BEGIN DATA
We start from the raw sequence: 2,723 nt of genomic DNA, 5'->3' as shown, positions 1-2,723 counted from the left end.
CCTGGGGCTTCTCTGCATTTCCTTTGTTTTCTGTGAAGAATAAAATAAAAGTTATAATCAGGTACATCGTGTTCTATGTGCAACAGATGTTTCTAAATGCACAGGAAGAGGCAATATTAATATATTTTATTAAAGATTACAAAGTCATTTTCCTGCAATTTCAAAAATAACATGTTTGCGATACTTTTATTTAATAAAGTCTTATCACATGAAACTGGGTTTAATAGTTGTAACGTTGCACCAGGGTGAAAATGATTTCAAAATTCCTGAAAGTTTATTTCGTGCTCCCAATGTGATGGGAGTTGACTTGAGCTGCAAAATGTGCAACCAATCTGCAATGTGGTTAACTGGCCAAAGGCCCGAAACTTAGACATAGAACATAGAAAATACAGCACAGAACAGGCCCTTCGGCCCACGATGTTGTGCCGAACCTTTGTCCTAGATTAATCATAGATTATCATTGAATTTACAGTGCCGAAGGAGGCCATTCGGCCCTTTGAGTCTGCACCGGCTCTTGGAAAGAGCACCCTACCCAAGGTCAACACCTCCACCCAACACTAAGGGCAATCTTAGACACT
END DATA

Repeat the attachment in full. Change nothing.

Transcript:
We start from the raw sequence: 2,723 nt of genomic DNA, 5'->3' as shown, positions 1-2,723 counted from the left end.
CCTGGGGCTTCTCTGCATTTCCTTTGTTTTCTGTGAAGAATAAAATAAAAGTTATAATCAGGTACATCGTGTTCTATGTGCAACAGATGTTTCTAAATGCACAGGAAGAGGCAATATTAATATATTTTATTAAAGATTACAAAGTCATTTTCCTGCAATTTCAAAAATAACATGTTTGCGATACTTTTATTTAATAAAGTCTTATCACATGAAACTGGGTTTAATAGTTGTAACGTTGCACCAGGGTGAAAATGATTTCAAAATTCCTGAAAGTTTATTTCGTGCTCCCAATGTGATGGGAGTTGACTTGAGCTGCAAAATGTGCAACCAATCTGCAATGTGGTTAACTGGCCAAAGGCCCGAAACTTAGACATAGAACATAGAAAATACAGCACAGAACAGGCCCTTCGGCCCACGATGTTGTGCCGAACCTTTGTCCTAGATTAATCATAGATTATCATTGAATTTACAGTGCCGAAGGAGGCCATTCGGCCCTTTGAGTCTGCACCGGCTCTTGGAAAGAGCACCCTACCCAAGGTCAACACCTCCACCCAACACTAAGGGCAATCTTAGACACT